In so many things in life, I think that “losing the fear of being wrong”, might be the difference between success and giving up.
This idea comes for this lovely quote I came across a while back…
“To live a creative life, we must lose the fear of being wrong.”Joseph Chilton Pearce
I wanted to share it with you because I think it is an important message.
New Things are Scary
Some years ago now I did a Painting and Drawing course. It had been a long time since I had painted anything other than walls. It was scary to move into an unfamiliar medium (acrylics). The teacher, John Gould, had us working on a large project across the seven weeks. It turned out that my project covered four canvases! Talk about jumping in at the deep end. At least the canvases were smallish.
For the first two weeks, I wasn’t game to put brush to canvas. I really didn’t know much about applying paint at that stage. Leaving the second week, John said, “You’d better start working on the canvases next week”. I only had five weeks left to work on four canvases.
Learning by Doing
I had to be brave and just get on and paint, not be afraid of doing it wrong. To accept that I wasn’t going to learn without getting on with it.
I knew I would not produce a masterpiece on my first attempt. It was entirely possible that I would not like what I created. I had to be okay with that because the only way to learn is to let go of fear, have a go, be kind to yourself and try again, and again, and again.
It is scary to put your creative soul out into the world. You open yourself up to potential criticism and people not liking your work. This is one thing I have learnt through creative business, by the way. Not everyone will like what you do (of course!) and that it is ok. It still takes a certain degree of confidence in what you do to show it to others. That confidence develops over time and practice. No one, except perhaps a teacher or another student, needs to see your work until you are ready to show it. The point is to go through the process, to learn and experiment. To make mistakes – do it wrong – but take the attitude that the learning is in the doing.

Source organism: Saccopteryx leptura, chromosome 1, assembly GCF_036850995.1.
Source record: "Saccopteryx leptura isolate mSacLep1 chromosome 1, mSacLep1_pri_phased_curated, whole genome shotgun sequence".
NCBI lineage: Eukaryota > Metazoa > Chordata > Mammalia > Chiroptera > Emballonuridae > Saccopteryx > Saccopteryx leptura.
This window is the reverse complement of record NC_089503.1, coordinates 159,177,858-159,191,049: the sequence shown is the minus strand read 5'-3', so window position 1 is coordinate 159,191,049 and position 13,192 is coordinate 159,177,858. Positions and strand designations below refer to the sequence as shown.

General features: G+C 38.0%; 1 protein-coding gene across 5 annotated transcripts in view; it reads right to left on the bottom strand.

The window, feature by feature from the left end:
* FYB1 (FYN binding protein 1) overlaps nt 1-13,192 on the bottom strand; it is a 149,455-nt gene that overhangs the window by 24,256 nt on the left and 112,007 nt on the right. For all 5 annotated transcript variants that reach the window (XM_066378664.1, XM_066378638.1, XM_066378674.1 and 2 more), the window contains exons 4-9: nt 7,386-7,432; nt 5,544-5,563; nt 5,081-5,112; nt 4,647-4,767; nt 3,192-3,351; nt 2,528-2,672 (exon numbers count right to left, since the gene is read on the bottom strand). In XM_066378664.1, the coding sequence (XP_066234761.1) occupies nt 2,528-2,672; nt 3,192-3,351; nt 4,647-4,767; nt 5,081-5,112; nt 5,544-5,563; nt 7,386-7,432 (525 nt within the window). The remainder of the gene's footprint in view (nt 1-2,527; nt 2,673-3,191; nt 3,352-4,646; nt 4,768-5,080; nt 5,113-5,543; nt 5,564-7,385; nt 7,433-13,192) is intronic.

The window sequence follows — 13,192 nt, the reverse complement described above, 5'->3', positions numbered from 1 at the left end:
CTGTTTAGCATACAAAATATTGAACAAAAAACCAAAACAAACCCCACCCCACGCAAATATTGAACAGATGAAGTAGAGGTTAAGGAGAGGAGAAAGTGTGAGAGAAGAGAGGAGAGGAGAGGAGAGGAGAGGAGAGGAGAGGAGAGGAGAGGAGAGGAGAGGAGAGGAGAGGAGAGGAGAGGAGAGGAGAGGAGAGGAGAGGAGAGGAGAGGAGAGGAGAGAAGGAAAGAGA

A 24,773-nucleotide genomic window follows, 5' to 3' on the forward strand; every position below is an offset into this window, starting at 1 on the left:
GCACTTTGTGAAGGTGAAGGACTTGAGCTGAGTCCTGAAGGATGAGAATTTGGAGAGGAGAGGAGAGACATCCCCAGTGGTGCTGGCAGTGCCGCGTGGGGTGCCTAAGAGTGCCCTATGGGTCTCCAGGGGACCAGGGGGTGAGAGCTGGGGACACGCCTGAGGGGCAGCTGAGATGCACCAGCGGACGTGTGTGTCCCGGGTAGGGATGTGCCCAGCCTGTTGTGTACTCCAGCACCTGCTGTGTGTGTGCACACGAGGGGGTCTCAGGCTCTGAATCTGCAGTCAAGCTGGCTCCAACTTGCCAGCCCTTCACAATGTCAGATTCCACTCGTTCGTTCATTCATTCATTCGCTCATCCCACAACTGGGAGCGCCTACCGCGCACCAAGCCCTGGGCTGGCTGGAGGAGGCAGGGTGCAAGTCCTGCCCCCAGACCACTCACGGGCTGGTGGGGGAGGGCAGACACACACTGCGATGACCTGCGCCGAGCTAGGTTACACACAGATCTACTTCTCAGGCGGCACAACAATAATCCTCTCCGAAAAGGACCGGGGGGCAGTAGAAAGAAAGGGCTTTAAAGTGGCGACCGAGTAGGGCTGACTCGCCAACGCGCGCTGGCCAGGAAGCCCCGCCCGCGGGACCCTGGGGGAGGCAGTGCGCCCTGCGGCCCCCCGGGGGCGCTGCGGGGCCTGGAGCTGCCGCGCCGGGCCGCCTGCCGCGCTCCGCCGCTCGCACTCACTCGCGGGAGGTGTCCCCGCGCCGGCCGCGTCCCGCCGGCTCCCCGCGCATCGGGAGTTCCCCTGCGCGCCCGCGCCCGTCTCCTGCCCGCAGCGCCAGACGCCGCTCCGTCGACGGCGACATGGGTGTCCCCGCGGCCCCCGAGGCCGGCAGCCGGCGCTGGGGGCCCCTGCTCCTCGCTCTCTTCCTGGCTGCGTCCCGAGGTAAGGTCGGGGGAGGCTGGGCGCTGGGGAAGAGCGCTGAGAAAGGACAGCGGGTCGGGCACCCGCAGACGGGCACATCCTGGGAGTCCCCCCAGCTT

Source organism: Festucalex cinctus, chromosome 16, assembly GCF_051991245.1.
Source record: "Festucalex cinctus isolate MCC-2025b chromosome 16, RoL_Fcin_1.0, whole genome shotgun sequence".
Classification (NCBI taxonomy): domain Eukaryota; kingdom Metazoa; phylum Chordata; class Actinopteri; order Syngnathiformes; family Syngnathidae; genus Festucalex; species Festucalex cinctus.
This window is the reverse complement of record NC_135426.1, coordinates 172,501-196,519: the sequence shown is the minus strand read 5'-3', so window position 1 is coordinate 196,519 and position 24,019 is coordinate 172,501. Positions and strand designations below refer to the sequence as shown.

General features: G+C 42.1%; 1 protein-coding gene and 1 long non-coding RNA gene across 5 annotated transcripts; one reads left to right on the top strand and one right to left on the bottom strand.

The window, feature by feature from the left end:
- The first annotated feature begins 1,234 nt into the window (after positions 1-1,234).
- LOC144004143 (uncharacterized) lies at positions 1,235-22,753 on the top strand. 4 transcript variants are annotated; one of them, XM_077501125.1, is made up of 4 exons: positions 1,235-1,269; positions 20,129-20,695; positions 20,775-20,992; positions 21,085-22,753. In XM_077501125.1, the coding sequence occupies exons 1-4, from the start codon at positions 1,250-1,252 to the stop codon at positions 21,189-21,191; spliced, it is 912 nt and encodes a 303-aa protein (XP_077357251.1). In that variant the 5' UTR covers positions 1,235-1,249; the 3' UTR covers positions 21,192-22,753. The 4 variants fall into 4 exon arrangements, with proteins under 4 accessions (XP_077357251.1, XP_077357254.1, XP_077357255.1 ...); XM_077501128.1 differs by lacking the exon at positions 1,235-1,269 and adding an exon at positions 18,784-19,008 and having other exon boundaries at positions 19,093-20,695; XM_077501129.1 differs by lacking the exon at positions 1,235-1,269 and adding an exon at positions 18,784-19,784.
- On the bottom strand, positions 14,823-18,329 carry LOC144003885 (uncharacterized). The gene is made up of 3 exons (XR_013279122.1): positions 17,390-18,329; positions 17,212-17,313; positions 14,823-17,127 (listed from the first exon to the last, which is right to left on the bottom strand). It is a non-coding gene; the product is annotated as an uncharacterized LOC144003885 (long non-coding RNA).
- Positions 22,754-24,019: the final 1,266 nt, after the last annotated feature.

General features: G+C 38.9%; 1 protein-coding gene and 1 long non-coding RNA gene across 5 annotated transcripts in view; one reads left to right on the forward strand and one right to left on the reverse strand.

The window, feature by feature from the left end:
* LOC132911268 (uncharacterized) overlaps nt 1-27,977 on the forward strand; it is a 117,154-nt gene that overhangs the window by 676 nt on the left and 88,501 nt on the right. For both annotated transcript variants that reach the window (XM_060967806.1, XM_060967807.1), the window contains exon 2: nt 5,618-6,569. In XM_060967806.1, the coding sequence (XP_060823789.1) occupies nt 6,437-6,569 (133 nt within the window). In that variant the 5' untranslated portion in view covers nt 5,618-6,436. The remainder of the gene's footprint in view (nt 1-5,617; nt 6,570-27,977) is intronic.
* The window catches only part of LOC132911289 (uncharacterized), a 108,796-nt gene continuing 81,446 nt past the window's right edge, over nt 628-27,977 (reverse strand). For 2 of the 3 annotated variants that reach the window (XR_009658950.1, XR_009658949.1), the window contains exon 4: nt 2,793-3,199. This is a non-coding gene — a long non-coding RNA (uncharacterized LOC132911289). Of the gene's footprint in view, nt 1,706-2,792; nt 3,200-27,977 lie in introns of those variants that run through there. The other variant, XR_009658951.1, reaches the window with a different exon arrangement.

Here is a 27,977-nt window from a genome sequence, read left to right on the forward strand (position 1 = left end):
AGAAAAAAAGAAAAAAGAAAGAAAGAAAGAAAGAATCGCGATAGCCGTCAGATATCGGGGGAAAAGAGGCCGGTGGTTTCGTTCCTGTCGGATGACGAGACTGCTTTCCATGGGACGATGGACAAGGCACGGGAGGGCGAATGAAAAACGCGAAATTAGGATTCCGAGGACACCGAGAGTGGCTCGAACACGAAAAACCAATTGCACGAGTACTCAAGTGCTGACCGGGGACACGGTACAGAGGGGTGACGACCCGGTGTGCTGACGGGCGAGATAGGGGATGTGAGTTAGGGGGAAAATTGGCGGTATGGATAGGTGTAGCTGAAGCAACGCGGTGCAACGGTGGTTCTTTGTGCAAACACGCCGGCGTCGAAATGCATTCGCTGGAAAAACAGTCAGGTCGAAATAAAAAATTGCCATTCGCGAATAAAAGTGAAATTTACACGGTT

For me, back when I did my painting and drawing course, what mattered was to be brave enough to step out of my comfort zone. To be brave enough to try something new with the intention of stretching myself creatively (and have fun!). And not to worry about doing it wrong!
Not feeling like we can do something new, or feeling like we can’t make mistakes, are things that lead to creative block. I think Joseph Chilton Pearce is right. We can’t live a creative life without taking risks and risks mean sometimes we will be wrong. It is just part of the package. Part of our growth is losing the fear of being wrong.